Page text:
Integrity Matters
April 12, 2006

Security tops the 'motivation' list

Question: (E-234)

Dear Jim:

What is the most effective way to motivate others?


Over and over, enthusiastic and high-performing individuals say they most like to work for people who pay genuine attention to nine basic human needs.

Beyond food, clothing, shelter, education and training, those needs also include reassurance, respect, recognition and rewards.

Leaders who are also effective motivators pay for performance and enable those who work with and for them to care for their own loved ones. Appropriate salaries and high-quality benefits - including insurance, education and training - communicate that all of the employee's family members are important.

Listening, leadership and character are the behavioral building blocks of motivation. Perceptive observers know just how much consistency exists between what leaders say and what they do. It is true that one cannot really fool most of the people most of the time. They see. They know. They remember.

So how does an individual in a position of power make sure that these nine needs are being acknowledged and fulfilled? The answer is simple: learn them, understand them and live them - all the time.

Questions that persons of influence need to answer:

  • Do those you intend to motivate have access and capability to purchase healthy food?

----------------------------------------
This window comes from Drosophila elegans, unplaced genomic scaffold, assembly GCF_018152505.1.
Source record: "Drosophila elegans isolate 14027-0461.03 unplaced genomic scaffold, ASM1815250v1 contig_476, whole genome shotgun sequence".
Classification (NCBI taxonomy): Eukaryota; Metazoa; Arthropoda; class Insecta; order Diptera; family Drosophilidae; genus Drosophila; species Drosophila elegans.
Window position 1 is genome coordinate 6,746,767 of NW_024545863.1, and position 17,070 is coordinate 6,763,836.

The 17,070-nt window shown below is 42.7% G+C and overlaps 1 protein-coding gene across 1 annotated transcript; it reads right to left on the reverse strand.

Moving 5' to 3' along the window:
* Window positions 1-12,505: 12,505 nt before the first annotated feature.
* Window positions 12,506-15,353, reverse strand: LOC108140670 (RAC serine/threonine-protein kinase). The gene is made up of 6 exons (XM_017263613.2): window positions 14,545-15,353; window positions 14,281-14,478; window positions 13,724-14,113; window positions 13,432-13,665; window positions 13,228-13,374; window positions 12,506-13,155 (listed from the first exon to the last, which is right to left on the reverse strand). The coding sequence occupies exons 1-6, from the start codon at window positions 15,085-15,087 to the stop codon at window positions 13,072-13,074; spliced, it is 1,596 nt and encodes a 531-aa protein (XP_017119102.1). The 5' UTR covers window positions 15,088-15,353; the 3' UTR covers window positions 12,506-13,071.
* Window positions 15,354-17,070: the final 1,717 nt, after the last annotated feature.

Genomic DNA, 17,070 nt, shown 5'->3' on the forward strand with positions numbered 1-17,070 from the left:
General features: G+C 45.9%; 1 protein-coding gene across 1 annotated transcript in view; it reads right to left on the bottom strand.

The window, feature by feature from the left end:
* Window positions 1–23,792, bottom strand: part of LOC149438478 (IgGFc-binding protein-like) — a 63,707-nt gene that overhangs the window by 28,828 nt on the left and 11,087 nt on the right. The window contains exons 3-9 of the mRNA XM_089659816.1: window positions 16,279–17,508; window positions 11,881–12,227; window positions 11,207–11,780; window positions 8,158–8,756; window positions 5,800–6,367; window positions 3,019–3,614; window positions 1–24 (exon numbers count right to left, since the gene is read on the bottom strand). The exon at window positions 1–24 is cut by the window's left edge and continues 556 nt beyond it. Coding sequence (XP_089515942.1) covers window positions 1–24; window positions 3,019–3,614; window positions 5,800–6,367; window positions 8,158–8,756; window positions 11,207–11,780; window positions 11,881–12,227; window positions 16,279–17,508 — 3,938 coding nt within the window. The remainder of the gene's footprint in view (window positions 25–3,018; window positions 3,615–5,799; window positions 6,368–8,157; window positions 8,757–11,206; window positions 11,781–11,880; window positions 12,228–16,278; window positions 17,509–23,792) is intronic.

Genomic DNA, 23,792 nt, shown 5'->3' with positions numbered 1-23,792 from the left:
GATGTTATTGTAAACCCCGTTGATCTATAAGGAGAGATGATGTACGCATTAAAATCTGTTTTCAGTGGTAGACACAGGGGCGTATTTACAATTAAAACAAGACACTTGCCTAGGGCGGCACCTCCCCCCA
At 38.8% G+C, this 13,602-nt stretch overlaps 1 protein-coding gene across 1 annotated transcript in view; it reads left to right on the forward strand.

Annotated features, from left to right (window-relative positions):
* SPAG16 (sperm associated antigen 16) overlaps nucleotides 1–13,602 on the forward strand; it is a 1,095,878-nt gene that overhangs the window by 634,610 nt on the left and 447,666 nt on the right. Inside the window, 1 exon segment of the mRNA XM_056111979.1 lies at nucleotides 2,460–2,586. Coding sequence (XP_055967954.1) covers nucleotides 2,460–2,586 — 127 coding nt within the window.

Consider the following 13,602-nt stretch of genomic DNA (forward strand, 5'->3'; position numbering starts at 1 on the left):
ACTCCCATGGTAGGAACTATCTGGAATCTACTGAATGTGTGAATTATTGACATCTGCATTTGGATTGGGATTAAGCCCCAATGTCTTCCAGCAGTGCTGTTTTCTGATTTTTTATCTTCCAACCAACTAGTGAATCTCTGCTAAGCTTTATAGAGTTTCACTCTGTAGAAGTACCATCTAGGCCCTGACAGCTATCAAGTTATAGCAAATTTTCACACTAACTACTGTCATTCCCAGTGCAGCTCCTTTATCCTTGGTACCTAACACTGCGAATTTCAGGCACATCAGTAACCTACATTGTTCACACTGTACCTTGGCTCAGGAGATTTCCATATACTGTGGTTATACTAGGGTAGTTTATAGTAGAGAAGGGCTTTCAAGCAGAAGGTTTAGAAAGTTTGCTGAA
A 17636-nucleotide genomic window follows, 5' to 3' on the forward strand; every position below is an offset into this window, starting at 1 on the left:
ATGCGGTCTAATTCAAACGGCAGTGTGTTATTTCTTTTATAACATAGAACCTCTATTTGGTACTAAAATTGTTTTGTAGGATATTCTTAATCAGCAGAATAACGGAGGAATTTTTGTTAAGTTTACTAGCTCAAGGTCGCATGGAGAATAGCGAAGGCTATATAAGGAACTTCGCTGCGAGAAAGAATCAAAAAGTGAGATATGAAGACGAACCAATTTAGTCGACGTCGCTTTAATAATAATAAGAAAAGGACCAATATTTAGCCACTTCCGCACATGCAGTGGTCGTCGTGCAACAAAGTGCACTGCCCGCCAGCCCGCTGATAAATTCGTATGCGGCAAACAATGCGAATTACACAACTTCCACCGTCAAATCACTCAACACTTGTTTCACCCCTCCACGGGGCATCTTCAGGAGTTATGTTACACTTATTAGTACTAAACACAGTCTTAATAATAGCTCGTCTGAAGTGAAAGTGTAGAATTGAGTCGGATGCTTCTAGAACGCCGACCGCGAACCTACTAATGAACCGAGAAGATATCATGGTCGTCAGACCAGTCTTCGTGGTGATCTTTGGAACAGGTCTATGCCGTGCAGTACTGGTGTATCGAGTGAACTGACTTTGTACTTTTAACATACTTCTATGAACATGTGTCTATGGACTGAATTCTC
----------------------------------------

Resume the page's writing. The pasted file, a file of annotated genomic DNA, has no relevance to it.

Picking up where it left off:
• Are you confident that those for whom you are a steward are able to provide proper clothing to themselves and those for whom they are responsible?
  • What is the quality of housing of those you have chosen to lead?
  • Is the education they are afforded adequate to leverage their talent and the capabilities of those they support?
  • Will the training provided enable them to build substantively for the future?
  • Is the culture of the organization one of encouragement and nurture?
  • Do all stakeholders know that dignity and respect are central to how decisions are made and actions carried out?
  • Is achievement identified and celebrated on a regular and frequent basis, identifying those who have made notable sacrifices and constructive contributions?
  • Are individuals able to see their value in the form of rewards, whether in terms of new title, greater influence, more money or enlarged responsibilities?
Integrity-centered leaders say "yes" to all of the above. Motivated individuals have come to expect "yes" answers and are more productive when they know those in positions of power and influence know, care and are willing to take actions to address problem areas.

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